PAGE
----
Mention should also be made of yet a third condensation of Rose's analytical scheme for the beginning student. This was published in 1849 under the title of a Practical Introduction to H. Rose's Treatise on Chemical Analysis, and was the work of the British chemist, A. Normandy, who had first translated Rose's Handbuch into English several years earlier (Normandy, 1849). Rather curiously, in his introduction, Normandy made no mention of the books by either Fresenius or Will, though both had by this time been available for some years in English translation. Perhaps, because of this lack of awareness, his small manual appears to have had little or no impact on the subsequent development of qualitative analysis.

The first thing that strikes the modern reader of the pioneering books by Fresenius and Will, aside from the curious inversion in the numbering of the analytical groups commented on earlier, is that the laboratory instructions, especially in Will's manual, are not very specific. Unlike modern qual manuals, in which the student is told at each stage how many drops of reagent A or B to use, how much water to use when washing a precipitate, how many times to repeat the wash, or when to centrifuge, etc., nothing is said in these early manuals about what quantity or concentration of reagent to use or even about what equipment to use. Also conspicuously absent from both books are the flow charts used in later qual manuals to outline the overall separation scheme, though the manual by Will does contain several foldout tables designed to serve the same purpose.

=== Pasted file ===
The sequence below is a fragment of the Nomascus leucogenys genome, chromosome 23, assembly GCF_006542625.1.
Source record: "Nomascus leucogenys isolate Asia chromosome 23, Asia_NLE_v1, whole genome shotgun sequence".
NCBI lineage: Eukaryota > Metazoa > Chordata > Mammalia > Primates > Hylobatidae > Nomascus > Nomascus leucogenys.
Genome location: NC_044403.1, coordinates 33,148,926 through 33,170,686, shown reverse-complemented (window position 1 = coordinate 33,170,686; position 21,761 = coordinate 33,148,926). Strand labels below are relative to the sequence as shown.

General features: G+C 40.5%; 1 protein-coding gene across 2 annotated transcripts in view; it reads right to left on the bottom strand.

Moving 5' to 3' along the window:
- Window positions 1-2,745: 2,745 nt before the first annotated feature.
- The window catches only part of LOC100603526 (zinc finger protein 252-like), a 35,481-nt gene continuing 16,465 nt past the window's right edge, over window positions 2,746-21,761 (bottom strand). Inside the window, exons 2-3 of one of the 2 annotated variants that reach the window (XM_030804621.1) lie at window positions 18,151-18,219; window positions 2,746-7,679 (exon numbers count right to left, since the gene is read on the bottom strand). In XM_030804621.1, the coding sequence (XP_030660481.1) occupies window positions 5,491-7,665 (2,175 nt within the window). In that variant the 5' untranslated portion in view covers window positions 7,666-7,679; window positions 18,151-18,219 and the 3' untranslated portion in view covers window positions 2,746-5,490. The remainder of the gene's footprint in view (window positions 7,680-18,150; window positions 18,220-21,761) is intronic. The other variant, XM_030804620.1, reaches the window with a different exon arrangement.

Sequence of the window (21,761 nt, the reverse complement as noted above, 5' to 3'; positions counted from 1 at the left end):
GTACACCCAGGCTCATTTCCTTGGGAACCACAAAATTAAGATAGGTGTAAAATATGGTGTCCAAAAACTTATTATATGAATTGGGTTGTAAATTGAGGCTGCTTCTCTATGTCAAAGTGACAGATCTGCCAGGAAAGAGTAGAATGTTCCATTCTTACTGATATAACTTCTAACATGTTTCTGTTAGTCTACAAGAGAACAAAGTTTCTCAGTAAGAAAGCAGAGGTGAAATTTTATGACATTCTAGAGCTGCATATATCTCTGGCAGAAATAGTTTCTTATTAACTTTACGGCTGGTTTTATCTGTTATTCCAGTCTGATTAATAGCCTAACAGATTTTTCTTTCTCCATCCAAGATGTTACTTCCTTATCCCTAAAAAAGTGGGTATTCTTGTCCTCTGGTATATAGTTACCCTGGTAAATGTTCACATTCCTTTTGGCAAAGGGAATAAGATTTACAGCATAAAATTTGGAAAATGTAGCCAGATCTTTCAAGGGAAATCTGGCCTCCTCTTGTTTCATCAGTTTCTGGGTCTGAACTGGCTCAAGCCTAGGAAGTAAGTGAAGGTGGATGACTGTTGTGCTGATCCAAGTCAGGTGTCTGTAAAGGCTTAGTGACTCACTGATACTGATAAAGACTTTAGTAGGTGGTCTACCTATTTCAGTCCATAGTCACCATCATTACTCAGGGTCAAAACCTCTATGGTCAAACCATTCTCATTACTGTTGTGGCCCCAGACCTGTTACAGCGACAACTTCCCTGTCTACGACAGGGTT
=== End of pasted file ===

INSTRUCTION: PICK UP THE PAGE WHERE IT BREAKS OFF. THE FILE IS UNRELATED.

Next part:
What the two manuals have in common, however, is the so-called “100 Bottle Challenge.” In other words, each student was required to demonstrate his mastery of the qual scheme by successfully analyzing 100 unknowns of ever increasing complexity (Will, 1845):

The contents of the bottles become more and more complex as one advances from 1 to 100. In the first ten solutions one seeks only an acid [i.e. anion]; in the second ten, perhaps only a base [i.e. cation]. The next twenty are solids, and both an acid and a base are to be sought in each bottle. Then occur bottles, each containing several bases, then others, each containing several acids; and thus increasing, till the last ten of the hundred bottles may be found to contain from ten to twenty ingredients.

It is very difficult to imagine modern-day freshmen surviving such a challenge.


The above quote also calls attention to yet a third feature of these early manuals which will strike the modern reader as unfamiliar – namely their pervasive use of dualistic formulas and terminology. Based on the work of Lavoisier and Berzelius, the dualistic theory viewed ternary and other higher-order compounds as additive adducts of a basic metallic oxide and an acidic nonmetallic oxide. Thus calcium sulfate was thought of as an adduct of basic calcium oxide and acidic sulfur trioxide or as CaO·SO3. In keeping with this, basic solutions of calcium hydroxide were viewed as aqueous solutions of CaO, in which CaO, rather than hydroxide, was thought to be the source of the basic properties, and sulfuric acid as an aqueous solution of SO3, in which SO3, rather than hydrogen, was thought to be the source of the acidic properties – whence the use of the terms acid and base when referring to the nonmetallic and metallic components of salts.